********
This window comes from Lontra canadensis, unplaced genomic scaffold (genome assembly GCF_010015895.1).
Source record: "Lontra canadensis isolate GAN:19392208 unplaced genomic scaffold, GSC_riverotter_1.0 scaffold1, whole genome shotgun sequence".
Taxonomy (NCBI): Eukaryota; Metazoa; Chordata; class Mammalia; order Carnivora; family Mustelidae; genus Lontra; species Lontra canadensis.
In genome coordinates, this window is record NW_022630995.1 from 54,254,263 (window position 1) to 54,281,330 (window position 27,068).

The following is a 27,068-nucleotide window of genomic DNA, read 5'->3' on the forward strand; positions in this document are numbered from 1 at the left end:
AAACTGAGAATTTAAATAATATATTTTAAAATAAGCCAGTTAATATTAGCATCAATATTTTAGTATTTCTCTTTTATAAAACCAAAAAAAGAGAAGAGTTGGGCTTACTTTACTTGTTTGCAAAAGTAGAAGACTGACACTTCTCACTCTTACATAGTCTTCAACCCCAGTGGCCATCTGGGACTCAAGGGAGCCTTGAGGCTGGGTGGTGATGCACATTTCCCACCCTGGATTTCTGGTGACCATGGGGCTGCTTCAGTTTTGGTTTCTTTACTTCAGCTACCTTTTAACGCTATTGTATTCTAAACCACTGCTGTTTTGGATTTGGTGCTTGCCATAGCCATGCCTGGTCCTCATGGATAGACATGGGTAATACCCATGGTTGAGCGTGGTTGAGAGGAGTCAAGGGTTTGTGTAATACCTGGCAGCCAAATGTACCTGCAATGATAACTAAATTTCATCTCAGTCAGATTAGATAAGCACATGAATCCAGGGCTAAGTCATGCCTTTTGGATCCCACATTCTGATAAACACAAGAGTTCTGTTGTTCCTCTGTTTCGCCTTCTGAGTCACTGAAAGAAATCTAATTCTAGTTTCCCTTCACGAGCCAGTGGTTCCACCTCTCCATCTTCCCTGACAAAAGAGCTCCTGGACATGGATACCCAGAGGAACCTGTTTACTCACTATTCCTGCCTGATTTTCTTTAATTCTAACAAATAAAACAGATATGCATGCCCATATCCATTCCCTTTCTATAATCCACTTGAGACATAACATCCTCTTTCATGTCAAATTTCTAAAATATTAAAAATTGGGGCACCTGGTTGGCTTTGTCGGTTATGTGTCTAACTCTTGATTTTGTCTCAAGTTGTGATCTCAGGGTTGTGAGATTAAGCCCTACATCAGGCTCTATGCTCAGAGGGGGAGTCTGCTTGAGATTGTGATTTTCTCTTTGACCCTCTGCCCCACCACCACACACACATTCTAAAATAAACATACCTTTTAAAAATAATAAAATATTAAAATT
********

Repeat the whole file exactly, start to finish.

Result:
This window comes from Lontra canadensis, unplaced genomic scaffold (genome assembly GCF_010015895.1).
Source record: "Lontra canadensis isolate GAN:19392208 unplaced genomic scaffold, GSC_riverotter_1.0 scaffold1, whole genome shotgun sequence".
Taxonomy (NCBI): Eukaryota; Metazoa; Chordata; class Mammalia; order Carnivora; family Mustelidae; genus Lontra; species Lontra canadensis.
In genome coordinates, this window is record NW_022630995.1 from 54,254,263 (window position 1) to 54,281,330 (window position 27,068).

The following is a 27,068-nucleotide window of genomic DNA, read 5'->3' on the forward strand; positions in this document are numbered from 1 at the left end:
AAACTGAGAATTTAAATAATATATTTTAAAATAAGCCAGTTAATATTAGCATCAATATTTTAGTATTTCTCTTTTATAAAACCAAAAAAAGAGAAGAGTTGGGCTTACTTTACTTGTTTGCAAAAGTAGAAGACTGACACTTCTCACTCTTACATAGTCTTCAACCCCAGTGGCCATCTGGGACTCAAGGGAGCCTTGAGGCTGGGTGGTGATGCACATTTCCCACCCTGGATTTCTGGTGACCATGGGGCTGCTTCAGTTTTGGTTTCTTTACTTCAGCTACCTTTTAACGCTATTGTATTCTAAACCACTGCTGTTTTGGATTTGGTGCTTGCCATAGCCATGCCTGGTCCTCATGGATAGACATGGGTAATACCCATGGTTGAGCGTGGTTGAGAGGAGTCAAGGGTTTGTGTAATACCTGGCAGCCAAATGTACCTGCAATGATAACTAAATTTCATCTCAGTCAGATTAGATAAGCACATGAATCCAGGGCTAAGTCATGCCTTTTGGATCCCACATTCTGATAAACACAAGAGTTCTGTTGTTCCTCTGTTTCGCCTTCTGAGTCACTGAAAGAAATCTAATTCTAGTTTCCCTTCACGAGCCAGTGGTTCCACCTCTCCATCTTCCCTGACAAAAGAGCTCCTGGACATGGATACCCAGAGGAACCTGTTTACTCACTATTCCTGCCTGATTTTCTTTAATTCTAACAAATAAAACAGATATGCATGCCCATATCCATTCCCTTTCTATAATCCACTTGAGACATAACATCCTCTTTCATGTCAAATTTCTAAAATATTAAAAATTGGGGCACCTGGTTGGCTTTGTCGGTTATGTGTCTAACTCTTGATTTTGTCTCAAGTTGTGATCTCAGGGTTGTGAGATTAAGCCCTACATCAGGCTCTATGCTCAGAGGGGGAGTCTGCTTGAGATTGTGATTTTCTCTTTGACCCTCTGCCCCACCACCACACACACATTCTAAAATAAACATACCTTTTAAAAATAATAAAATATTAAAATT